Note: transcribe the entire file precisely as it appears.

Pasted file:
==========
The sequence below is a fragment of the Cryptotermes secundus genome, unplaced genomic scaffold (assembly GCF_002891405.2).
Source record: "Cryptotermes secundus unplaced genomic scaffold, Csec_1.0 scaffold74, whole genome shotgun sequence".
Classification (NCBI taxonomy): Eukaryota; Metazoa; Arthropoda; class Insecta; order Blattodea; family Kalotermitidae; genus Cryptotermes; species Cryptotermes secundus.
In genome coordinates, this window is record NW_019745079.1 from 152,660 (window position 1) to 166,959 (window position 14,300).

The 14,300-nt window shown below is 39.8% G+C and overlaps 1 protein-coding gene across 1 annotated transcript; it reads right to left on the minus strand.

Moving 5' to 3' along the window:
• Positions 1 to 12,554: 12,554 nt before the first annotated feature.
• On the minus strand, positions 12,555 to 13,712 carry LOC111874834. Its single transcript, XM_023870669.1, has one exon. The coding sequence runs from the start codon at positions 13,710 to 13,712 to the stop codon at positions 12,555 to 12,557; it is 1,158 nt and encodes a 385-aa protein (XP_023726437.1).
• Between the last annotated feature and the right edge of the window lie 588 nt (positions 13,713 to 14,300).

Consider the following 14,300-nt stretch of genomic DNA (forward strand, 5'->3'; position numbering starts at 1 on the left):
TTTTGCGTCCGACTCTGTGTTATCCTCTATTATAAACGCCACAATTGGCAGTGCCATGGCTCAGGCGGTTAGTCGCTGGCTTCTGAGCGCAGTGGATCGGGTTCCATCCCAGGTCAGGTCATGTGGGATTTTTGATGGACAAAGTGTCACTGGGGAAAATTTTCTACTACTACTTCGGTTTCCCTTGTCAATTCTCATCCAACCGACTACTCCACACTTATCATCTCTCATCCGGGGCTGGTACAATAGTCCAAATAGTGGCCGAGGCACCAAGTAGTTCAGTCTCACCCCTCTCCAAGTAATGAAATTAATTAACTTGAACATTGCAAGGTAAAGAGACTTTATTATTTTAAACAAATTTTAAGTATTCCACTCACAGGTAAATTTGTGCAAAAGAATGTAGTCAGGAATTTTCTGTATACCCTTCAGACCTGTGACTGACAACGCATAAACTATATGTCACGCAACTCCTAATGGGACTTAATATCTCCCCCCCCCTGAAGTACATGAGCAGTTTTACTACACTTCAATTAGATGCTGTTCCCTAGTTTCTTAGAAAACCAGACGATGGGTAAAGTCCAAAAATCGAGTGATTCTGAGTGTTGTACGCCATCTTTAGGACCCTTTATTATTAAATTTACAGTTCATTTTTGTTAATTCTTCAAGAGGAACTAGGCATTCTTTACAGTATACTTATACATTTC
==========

The sequence below is a fragment of the Cryptotermes secundus genome, unplaced genomic scaffold (assembly GCF_002891405.2).
Source record: "Cryptotermes secundus unplaced genomic scaffold, Csec_1.0 scaffold74, whole genome shotgun sequence".
Classification (NCBI taxonomy): Eukaryota; Metazoa; Arthropoda; class Insecta; order Blattodea; family Kalotermitidae; genus Cryptotermes; species Cryptotermes secundus.
In genome coordinates, this window is record NW_019745079.1 from 152,660 (window position 1) to 166,959 (window position 14,300).

The 14,300-nt window shown below is 39.8% G+C and overlaps 1 protein-coding gene across 1 annotated transcript; it reads right to left on the minus strand.

Moving 5' to 3' along the window:
• Positions 1 to 12,554: 12,554 nt before the first annotated feature.
• On the minus strand, positions 12,555 to 13,712 carry LOC111874834. Its single transcript, XM_023870669.1, has one exon. The coding sequence runs from the start codon at positions 13,710 to 13,712 to the stop codon at positions 12,555 to 12,557; it is 1,158 nt and encodes a 385-aa protein (XP_023726437.1).
• Between the last annotated feature and the right edge of the window lie 588 nt (positions 13,713 to 14,300).

Consider the following 14,300-nt stretch of genomic DNA (forward strand, 5'->3'; position numbering starts at 1 on the left):
TTTTGCGTCCGACTCTGTGTTATCCTCTATTATAAACGCCACAATTGGCAGTGCCATGGCTCAGGCGGTTAGTCGCTGGCTTCTGAGCGCAGTGGATCGGGTTCCATCCCAGGTCAGGTCATGTGGGATTTTTGATGGACAAAGTGTCACTGGGGAAAATTTTCTACTACTACTTCGGTTTCCCTTGTCAATTCTCATCCAACCGACTACTCCACACTTATCATCTCTCATCCGGGGCTGGTACAATAGTCCAAATAGTGGCCGAGGCACCAAGTAGTTCAGTCTCACCCCTCTCCAAGTAATGAAATTAATTAACTTGAACATTGCAAGGTAAAGAGACTTTATTATTTTAAACAAATTTTAAGTATTCCACTCACAGGTAAATTTGTGCAAAAGAATGTAGTCAGGAATTTTCTGTATACCCTTCAGACCTGTGACTGACAACGCATAAACTATATGTCACGCAACTCCTAATGGGACTTAATATCTCCCCCCCCCTGAAGTACATGAGCAGTTTTACTACACTTCAATTAGATGCTGTTCCCTAGTTTCTTAGAAAACCAGACGATGGGTAAAGTCCAAAAATCGAGTGATTCTGAGTGTTGTACGCCATCTTTAGGACCCTTTATTATTAAATTTACAGTTCATTTTTGTTAATTCTTCAAGAGGAACTAGGCATTCTTTACAGTATACTTATACATTTC